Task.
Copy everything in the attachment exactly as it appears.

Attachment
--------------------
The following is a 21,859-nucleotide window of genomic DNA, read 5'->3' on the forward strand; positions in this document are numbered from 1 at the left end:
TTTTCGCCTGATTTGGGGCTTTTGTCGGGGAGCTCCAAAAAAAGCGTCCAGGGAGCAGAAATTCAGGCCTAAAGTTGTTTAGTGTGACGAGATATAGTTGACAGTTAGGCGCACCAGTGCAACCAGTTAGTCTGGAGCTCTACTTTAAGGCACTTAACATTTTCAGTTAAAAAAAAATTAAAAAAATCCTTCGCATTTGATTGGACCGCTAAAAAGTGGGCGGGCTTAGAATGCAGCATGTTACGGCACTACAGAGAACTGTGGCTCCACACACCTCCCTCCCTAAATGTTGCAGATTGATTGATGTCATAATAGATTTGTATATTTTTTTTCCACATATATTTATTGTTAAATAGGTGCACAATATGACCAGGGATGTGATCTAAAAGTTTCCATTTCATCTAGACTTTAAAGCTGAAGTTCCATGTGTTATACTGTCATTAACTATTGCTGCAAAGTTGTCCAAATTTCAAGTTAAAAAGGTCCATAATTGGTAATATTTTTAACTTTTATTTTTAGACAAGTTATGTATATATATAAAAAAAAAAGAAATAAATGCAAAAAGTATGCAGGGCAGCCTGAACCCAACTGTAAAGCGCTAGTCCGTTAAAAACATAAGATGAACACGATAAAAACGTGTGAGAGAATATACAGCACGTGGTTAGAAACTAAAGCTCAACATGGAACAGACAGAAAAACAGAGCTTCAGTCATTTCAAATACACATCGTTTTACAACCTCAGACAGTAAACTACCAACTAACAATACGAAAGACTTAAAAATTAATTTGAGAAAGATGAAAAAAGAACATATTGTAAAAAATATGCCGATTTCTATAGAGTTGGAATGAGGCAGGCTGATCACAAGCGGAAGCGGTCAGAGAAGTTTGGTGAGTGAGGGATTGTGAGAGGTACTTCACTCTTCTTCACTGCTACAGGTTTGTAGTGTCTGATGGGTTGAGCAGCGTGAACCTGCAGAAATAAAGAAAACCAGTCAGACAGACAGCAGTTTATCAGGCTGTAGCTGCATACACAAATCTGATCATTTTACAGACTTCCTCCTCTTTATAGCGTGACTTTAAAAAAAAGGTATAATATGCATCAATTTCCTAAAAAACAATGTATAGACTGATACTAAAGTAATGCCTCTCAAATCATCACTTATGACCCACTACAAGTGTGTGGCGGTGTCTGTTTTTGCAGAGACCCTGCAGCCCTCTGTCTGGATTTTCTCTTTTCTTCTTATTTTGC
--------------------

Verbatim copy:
The following is a 21,859-nucleotide window of genomic DNA, read 5'->3' on the forward strand; positions in this document are numbered from 1 at the left end:
TTTTCGCCTGATTTGGGGCTTTTGTCGGGGAGCTCCAAAAAAAGCGTCCAGGGAGCAGAAATTCAGGCCTAAAGTTGTTTAGTGTGACGAGATATAGTTGACAGTTAGGCGCACCAGTGCAACCAGTTAGTCTGGAGCTCTACTTTAAGGCACTTAACATTTTCAGTTAAAAAAAAATTAAAAAAATCCTTCGCATTTGATTGGACCGCTAAAAAGTGGGCGGGCTTAGAATGCAGCATGTTACGGCACTACAGAGAACTGTGGCTCCACACACCTCCCTCCCTAAATGTTGCAGATTGATTGATGTCATAATAGATTTGTATATTTTTTTTCCACATATATTTATTGTTAAATAGGTGCACAATATGACCAGGGATGTGATCTAAAAGTTTCCATTTCATCTAGACTTTAAAGCTGAAGTTCCATGTGTTATACTGTCATTAACTATTGCTGCAAAGTTGTCCAAATTTCAAGTTAAAAAGGTCCATAATTGGTAATATTTTTAACTTTTATTTTTAGACAAGTTATGTATATATATAAAAAAAAAAGAAATAAATGCAAAAAGTATGCAGGGCAGCCTGAACCCAACTGTAAAGCGCTAGTCCGTTAAAAACATAAGATGAACACGATAAAAACGTGTGAGAGAATATACAGCACGTGGTTAGAAACTAAAGCTCAACATGGAACAGACAGAAAAACAGAGCTTCAGTCATTTCAAATACACATCGTTTTACAACCTCAGACAGTAAACTACCAACTAACAATACGAAAGACTTAAAAATTAATTTGAGAAAGATGAAAAAAGAACATATTGTAAAAAATATGCCGATTTCTATAGAGTTGGAATGAGGCAGGCTGATCACAAGCGGAAGCGGTCAGAGAAGTTTGGTGAGTGAGGGATTGTGAGAGGTACTTCACTCTTCTTCACTGCTACAGGTTTGTAGTGTCTGATGGGTTGAGCAGCGTGAACCTGCAGAAATAAAGAAAACCAGTCAGACAGACAGCAGTTTATCAGGCTGTAGCTGCATACACAAATCTGATCATTTTACAGACTTCCTCCTCTTTATAGCGTGACTTTAAAAAAAAGGTATAATATGCATCAATTTCCTAAAAAACAATGTATAGACTGATACTAAAGTAATGCCTCTCAAATCATCACTTATGACCCACTACAAGTGTGTGGCGGTGTCTGTTTTTGCAGAGACCCTGCAGCCCTCTGTCTGGATTTTCTCTTTTCTTCTTATTTTGC